Life is beautiful…

Posts Tagged ‘tragedy

The Cherry Orchard

As you can see in my previous posts I just love going to the theatre. A theatrical experience almost never fails to thrill me. Last season I went to see 14 plays! But this year, my boyfriend pointed out that I didn’t have time for as many so I only have 5 shows planned for this season. I find it likely that I’ll be able to squeeze some more in my tight schedule… fingers crossed.

A few weeks ago I saw the first play of the season. The play was The Cherry Orchard in Borgarleikhúsið theatre. The play is written by Anton Chekhov, a Russian playwright. The play is really a tragedy but it is performed in a comical way. I know that might sound confusing but there really is no better way of putting it – the plot is tragic while there is a lot of life in the play. The story is about a family that is losing its estate and the old and beautiful cherry orchard that is on it, due to debt and squandering of money. It starts with the return of Madame Lyubov to her home, but she has been abroad for several years. Lyubov is a sad woman that has survived a great loss in her life. Although she is about to lose her home she thinks of herself as rich and loves spending money on beautiful things for herself and her daughters, expensive wine and she also gives money (she doesn’t have) to those in need. Time and time again, mr. Lopakhin tries to help her help herself but she doesn’t listen to him. She is not a bad person, she just doesn’t realize how bad things are or realizes but doesn’t care. Other memorable main characters are her daughters Varya and Anya who have subplotted love-affairs or lack of love affairs. Also the old, and slightly crazy, servant of Madame Lyubov’s brother and the disaster prone clerk, who is never far away. I read somewhere that the characters are all symbolization of different forces in the rise of the middle-class in Europe and while that is an interesting view, I know nothing about the situation in Russia in the beginning of the 20th century so I just enjoyed the story as it was presented for me.

So, what made this experience great? The music in the show played a big part for me. There were three musicians that appeared on stage, the characters did not hear them but in at least one scene they could sence them. The musicians carried their instruments around, accordians, drums and even large bass instruments. The music was kind of… well Russian I guess… and really added a lot to the play. I loved the way the cherry orchard itself sounded when the “wind” blew through them. I did not particularly notice the lighting inside the house but outside it had a pink/purple glow that underlined the beuty of the orchard. The setting and props were beautiful, I especially liked the use of the hall. One thing I found weird was that the room where a most part of the play took part was the old nursery… they even held parties in there… so that’s a bit odd. One thing that I have to mention was the curtains. Instead of the normal velvety curtains of the theatre there were beautiful purple chiffon ones with different sorts of white crocheted lace doilies. They must have taken hours to finish and I heard that the producers asked women to make them and get tickets instead. That is awesome!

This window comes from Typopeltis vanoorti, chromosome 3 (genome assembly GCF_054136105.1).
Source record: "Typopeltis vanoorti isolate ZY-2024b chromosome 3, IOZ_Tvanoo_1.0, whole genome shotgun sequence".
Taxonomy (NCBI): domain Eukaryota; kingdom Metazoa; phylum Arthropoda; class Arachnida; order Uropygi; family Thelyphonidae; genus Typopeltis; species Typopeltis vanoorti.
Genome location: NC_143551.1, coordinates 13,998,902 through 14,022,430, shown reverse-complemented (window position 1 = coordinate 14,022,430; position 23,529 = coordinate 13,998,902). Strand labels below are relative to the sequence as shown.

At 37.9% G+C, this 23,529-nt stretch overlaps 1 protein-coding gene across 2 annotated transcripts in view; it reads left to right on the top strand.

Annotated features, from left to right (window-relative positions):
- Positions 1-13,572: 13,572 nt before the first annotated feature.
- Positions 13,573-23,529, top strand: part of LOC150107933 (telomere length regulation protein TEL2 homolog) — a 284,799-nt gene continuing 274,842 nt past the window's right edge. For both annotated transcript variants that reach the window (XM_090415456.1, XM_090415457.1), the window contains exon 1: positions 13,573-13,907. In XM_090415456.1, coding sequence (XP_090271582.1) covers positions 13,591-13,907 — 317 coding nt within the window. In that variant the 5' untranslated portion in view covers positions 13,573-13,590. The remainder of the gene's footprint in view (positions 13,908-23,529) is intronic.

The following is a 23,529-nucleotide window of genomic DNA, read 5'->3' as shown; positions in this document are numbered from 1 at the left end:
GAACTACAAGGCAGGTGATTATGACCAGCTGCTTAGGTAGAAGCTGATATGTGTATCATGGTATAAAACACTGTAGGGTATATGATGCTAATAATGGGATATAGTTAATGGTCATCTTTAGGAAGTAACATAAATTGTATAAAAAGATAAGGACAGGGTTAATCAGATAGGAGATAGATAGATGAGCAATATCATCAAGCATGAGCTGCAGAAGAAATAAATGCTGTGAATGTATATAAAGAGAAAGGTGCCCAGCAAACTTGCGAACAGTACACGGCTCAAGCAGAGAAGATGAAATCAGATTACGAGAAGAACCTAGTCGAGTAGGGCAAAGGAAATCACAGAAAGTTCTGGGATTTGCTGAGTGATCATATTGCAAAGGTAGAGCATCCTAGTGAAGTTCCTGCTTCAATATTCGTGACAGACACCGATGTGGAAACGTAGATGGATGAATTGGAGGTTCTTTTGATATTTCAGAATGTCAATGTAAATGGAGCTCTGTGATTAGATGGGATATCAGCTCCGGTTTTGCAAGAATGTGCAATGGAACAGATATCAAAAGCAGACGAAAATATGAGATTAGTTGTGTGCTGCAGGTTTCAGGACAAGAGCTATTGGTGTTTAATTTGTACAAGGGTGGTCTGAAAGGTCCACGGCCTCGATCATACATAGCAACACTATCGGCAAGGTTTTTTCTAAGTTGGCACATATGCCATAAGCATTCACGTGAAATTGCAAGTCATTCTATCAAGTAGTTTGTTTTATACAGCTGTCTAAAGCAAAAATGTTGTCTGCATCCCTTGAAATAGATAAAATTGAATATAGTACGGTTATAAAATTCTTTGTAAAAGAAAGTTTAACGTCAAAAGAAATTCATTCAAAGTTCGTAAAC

Overall a fun show that leaves you with something to think about – I can’t imagine that a single soul left the theatre untouched by the final scene… tsk tsk….  I’d recommend The Cherry Orchard for all adults who are not afraid to try something else than comedy in the theatre. I give it 4 stars.

Thank you for reading this post! I’m currently reading a great novel in which I learn a lot of life and flowers… stay tuned:)

I went to the theatre a few days ago. There… I did it! I finished the sentence without having to tell you which day. That’s perfect. If I don’t think about it at all it won’t get stuck on my mind. Stop looking at me like that… Oh alright I’ll say it: “FRIDAY!” Are you happy now? You all know what I’m talking about though, don’t you? That awful song just won’t leave me alone. And the worst part is that the song get’s more and more bearable each day:)

Anyhow… this post is not about Rebecca Black but about one of the best theatre experience I have ever had. I really don’t want to use the word “play” or “musical” because this one is so much more than that. It was originally a German children’s book, written by Heinrich Hoffman in the year 1845 (Der Struwwelpeter) and it contained rhymed stories and some really frightening pictures that showed children what happened to them if they were bad. In 1998 it was made into a “musical” where Tiger Lillies made the soundtrack. As soon as you buy your tickets you know that you are in for something unique as you get to know that you will be standing throughout the show.